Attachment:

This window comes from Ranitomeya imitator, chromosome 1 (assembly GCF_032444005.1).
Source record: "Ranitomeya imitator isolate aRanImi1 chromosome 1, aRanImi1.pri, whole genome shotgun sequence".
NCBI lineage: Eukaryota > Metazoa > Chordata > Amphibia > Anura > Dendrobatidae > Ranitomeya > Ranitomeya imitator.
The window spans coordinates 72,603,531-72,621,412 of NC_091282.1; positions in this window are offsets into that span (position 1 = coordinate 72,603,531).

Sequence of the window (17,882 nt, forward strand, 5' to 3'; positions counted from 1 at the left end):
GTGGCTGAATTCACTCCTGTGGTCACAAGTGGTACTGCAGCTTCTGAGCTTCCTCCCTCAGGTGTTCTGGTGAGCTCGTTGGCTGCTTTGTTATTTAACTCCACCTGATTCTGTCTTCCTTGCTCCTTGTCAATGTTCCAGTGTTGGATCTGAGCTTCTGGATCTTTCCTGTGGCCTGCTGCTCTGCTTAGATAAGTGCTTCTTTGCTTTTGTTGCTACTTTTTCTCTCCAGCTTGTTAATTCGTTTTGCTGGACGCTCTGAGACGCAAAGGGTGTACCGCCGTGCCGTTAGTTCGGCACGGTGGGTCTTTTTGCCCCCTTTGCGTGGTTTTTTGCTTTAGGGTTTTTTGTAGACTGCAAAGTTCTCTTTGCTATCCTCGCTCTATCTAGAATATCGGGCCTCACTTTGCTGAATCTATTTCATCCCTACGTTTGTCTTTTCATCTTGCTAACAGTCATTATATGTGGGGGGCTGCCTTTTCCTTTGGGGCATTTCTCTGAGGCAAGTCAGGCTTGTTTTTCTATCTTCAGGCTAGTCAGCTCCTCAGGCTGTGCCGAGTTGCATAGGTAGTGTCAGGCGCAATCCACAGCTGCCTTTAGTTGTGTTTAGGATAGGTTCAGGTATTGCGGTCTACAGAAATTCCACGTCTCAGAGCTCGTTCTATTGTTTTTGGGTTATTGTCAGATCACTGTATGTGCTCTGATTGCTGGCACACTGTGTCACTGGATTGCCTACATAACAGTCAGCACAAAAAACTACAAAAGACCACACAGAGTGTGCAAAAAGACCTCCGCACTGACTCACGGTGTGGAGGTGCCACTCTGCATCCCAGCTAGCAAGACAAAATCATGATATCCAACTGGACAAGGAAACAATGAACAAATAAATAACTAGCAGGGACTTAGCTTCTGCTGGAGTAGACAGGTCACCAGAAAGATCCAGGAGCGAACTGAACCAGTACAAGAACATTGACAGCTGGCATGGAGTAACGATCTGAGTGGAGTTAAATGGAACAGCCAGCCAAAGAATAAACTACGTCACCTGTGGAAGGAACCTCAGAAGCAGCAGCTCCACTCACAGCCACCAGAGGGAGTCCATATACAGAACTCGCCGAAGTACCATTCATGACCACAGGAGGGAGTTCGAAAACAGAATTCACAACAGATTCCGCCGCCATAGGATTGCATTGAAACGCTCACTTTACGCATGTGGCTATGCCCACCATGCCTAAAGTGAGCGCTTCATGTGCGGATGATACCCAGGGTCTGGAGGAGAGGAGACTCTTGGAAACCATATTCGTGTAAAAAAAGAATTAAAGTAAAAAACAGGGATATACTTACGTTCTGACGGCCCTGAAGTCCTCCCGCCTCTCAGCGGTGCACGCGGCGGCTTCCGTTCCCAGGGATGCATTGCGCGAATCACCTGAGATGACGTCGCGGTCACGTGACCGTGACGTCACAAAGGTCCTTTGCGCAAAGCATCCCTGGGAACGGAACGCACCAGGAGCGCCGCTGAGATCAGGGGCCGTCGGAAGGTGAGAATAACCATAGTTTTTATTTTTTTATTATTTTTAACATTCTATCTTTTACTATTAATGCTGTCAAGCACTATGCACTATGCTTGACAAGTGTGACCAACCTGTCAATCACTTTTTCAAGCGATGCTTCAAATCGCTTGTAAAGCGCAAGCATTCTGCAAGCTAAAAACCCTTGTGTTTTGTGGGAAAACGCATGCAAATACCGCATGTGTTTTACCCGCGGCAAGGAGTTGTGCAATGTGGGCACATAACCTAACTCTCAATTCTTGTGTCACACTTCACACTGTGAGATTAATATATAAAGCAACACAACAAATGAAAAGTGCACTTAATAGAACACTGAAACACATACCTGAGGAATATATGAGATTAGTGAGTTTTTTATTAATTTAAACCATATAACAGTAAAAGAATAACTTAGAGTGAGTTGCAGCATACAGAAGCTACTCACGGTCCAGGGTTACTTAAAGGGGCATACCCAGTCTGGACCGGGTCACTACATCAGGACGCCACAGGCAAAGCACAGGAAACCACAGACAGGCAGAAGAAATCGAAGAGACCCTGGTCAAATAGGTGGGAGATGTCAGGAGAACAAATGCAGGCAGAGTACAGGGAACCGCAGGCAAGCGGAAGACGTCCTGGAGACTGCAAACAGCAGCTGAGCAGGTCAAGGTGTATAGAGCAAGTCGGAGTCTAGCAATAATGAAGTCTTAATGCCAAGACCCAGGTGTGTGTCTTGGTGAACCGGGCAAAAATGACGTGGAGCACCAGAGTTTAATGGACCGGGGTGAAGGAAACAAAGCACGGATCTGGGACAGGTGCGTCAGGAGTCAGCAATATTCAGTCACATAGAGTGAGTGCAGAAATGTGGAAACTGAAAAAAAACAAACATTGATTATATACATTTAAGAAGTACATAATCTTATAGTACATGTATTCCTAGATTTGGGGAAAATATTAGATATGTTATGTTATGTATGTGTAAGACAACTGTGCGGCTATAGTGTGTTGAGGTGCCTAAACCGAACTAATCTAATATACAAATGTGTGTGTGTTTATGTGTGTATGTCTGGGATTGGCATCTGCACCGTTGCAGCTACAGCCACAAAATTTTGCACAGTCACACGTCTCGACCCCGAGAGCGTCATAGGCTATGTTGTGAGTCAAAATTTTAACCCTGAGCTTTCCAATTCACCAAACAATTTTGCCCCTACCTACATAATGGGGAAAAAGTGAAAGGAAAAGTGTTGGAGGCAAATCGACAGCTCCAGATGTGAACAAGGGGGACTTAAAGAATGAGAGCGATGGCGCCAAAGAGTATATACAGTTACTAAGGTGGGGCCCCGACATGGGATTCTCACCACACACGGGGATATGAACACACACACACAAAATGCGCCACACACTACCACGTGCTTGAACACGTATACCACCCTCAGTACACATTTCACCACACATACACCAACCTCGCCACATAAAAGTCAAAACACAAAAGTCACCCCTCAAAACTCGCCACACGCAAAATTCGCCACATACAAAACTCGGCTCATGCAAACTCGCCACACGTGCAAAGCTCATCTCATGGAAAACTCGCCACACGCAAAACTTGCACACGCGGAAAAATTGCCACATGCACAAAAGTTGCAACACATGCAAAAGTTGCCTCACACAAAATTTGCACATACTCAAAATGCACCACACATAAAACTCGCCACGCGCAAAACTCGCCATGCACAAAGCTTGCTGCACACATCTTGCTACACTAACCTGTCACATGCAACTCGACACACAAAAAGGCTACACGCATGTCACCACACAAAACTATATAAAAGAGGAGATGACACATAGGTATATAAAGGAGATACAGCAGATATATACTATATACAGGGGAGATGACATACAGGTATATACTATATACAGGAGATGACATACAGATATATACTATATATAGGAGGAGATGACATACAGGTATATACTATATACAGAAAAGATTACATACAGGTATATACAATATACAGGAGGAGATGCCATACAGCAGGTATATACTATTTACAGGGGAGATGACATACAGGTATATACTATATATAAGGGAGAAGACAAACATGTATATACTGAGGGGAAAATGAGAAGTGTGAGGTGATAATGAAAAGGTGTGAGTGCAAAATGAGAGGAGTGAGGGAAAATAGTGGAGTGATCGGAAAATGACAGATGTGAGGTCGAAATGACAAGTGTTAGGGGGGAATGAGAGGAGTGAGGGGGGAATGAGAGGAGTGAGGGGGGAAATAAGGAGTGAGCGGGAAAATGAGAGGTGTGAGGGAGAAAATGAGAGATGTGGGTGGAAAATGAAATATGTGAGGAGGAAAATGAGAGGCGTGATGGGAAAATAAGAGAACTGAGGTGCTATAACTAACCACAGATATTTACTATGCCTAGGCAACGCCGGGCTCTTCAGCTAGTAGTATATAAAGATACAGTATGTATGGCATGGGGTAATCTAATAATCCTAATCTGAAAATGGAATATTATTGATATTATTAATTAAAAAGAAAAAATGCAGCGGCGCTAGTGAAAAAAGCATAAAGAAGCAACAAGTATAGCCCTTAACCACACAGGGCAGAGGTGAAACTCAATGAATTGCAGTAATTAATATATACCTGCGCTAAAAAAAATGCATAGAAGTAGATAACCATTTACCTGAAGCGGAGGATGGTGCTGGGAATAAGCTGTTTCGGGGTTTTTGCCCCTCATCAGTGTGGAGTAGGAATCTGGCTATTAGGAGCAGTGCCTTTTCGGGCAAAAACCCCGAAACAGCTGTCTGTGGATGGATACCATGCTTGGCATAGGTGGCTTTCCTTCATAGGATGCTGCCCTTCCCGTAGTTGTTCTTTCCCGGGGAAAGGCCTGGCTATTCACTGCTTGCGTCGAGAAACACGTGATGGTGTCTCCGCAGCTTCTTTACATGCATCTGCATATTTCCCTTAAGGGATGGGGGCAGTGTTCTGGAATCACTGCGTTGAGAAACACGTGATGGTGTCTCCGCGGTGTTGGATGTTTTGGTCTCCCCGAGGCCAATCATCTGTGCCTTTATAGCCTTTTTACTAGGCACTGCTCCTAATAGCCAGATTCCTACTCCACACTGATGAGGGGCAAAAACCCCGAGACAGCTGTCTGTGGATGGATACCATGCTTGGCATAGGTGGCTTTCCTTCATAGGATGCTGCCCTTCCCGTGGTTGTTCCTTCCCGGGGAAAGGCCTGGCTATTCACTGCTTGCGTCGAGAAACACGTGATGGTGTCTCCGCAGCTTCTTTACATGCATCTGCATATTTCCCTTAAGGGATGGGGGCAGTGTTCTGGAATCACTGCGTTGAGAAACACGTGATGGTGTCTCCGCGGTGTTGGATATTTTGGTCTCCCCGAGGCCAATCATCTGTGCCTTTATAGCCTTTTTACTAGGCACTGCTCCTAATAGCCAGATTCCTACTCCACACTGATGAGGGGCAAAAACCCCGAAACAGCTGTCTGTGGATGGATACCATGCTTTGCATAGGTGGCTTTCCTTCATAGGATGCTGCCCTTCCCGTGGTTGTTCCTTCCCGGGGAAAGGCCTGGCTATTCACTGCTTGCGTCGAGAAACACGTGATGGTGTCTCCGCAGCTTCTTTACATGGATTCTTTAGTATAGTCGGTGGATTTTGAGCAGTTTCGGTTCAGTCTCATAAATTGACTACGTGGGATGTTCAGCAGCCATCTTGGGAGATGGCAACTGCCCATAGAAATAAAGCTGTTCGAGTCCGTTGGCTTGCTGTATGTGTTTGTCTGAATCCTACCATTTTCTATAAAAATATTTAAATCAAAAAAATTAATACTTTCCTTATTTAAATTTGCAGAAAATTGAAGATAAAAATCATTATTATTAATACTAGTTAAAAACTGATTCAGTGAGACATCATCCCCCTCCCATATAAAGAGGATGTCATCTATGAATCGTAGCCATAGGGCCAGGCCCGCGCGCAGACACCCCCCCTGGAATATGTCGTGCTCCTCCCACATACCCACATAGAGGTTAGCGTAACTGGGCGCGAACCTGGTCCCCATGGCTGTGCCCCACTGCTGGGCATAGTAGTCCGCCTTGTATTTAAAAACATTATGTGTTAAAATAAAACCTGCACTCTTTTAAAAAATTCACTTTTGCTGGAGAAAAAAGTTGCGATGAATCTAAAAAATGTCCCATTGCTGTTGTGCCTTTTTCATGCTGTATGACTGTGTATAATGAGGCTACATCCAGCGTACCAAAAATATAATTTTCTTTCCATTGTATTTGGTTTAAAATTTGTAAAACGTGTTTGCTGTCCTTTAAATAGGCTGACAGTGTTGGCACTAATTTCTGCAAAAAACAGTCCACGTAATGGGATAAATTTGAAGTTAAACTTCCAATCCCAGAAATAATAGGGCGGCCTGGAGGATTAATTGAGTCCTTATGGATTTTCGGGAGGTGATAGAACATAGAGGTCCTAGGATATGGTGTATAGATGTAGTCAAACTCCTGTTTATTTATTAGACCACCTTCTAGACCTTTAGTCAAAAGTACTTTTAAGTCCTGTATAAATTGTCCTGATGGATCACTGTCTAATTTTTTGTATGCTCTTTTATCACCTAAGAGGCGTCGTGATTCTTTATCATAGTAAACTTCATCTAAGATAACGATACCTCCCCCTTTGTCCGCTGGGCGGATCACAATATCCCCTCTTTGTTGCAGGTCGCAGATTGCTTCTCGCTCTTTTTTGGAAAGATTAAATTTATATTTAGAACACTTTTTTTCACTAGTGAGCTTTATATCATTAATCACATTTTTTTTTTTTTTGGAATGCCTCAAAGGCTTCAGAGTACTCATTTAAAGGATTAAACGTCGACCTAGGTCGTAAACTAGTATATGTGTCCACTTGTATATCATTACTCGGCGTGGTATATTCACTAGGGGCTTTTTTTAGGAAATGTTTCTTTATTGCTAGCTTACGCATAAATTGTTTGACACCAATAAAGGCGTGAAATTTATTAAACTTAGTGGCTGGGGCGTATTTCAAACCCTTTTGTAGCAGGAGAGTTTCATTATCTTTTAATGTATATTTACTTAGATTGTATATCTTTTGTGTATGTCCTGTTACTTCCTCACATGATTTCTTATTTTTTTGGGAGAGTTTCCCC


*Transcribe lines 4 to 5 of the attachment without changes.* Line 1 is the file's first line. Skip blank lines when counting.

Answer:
The window spans coordinates 72,603,531-72,621,412 of NC_091282.1; positions in this window are offsets into that span (position 1 = coordinate 72,603,531).

Sequence of the window (17,882 nt, forward strand, 5' to 3'; positions counted from 1 at the left end):